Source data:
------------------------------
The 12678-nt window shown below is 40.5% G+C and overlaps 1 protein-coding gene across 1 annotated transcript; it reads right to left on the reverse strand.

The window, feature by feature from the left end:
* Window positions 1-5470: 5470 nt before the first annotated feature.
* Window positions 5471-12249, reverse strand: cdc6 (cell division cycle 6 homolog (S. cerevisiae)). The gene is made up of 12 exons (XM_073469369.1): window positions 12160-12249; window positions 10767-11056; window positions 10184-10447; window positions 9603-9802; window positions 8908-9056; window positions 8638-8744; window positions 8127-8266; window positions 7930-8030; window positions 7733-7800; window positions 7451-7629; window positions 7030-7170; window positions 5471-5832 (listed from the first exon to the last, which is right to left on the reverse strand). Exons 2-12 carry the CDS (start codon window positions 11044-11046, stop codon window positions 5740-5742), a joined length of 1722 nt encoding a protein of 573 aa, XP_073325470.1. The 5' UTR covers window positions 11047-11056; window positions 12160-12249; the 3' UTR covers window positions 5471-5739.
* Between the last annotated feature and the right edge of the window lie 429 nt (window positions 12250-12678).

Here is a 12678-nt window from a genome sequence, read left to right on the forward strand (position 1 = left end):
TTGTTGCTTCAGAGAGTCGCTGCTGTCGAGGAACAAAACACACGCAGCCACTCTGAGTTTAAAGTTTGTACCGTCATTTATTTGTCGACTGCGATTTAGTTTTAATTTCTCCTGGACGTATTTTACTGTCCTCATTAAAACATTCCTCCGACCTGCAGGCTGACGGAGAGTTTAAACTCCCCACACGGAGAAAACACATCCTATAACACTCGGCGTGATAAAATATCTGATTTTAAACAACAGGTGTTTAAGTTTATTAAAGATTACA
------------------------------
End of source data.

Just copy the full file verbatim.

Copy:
The 12678-nt window shown below is 40.5% G+C and overlaps 1 protein-coding gene across 1 annotated transcript; it reads right to left on the reverse strand.

The window, feature by feature from the left end:
* Window positions 1-5470: 5470 nt before the first annotated feature.
* Window positions 5471-12249, reverse strand: cdc6 (cell division cycle 6 homolog (S. cerevisiae)). The gene is made up of 12 exons (XM_073469369.1): window positions 12160-12249; window positions 10767-11056; window positions 10184-10447; window positions 9603-9802; window positions 8908-9056; window positions 8638-8744; window positions 8127-8266; window positions 7930-8030; window positions 7733-7800; window positions 7451-7629; window positions 7030-7170; window positions 5471-5832 (listed from the first exon to the last, which is right to left on the reverse strand). Exons 2-12 carry the CDS (start codon window positions 11044-11046, stop codon window positions 5740-5742), a joined length of 1722 nt encoding a protein of 573 aa, XP_073325470.1. The 5' UTR covers window positions 11047-11056; window positions 12160-12249; the 3' UTR covers window positions 5471-5739.
* Between the last annotated feature and the right edge of the window lie 429 nt (window positions 12250-12678).

Here is a 12678-nt window from a genome sequence, read left to right on the forward strand (position 1 = left end):
TTGTTGCTTCAGAGAGTCGCTGCTGTCGAGGAACAAAACACACGCAGCCACTCTGAGTTTAAAGTTTGTACCGTCATTTATTTGTCGACTGCGATTTAGTTTTAATTTCTCCTGGACGTATTTTACTGTCCTCATTAAAACATTCCTCCGACCTGCAGGCTGACGGAGAGTTTAAACTCCCCACACGGAGAAAACACATCCTATAACACTCGGCGTGATAAAATATCTGATTTTAAACAACAGGTGTTTAAGTTTATTAAAGATTACA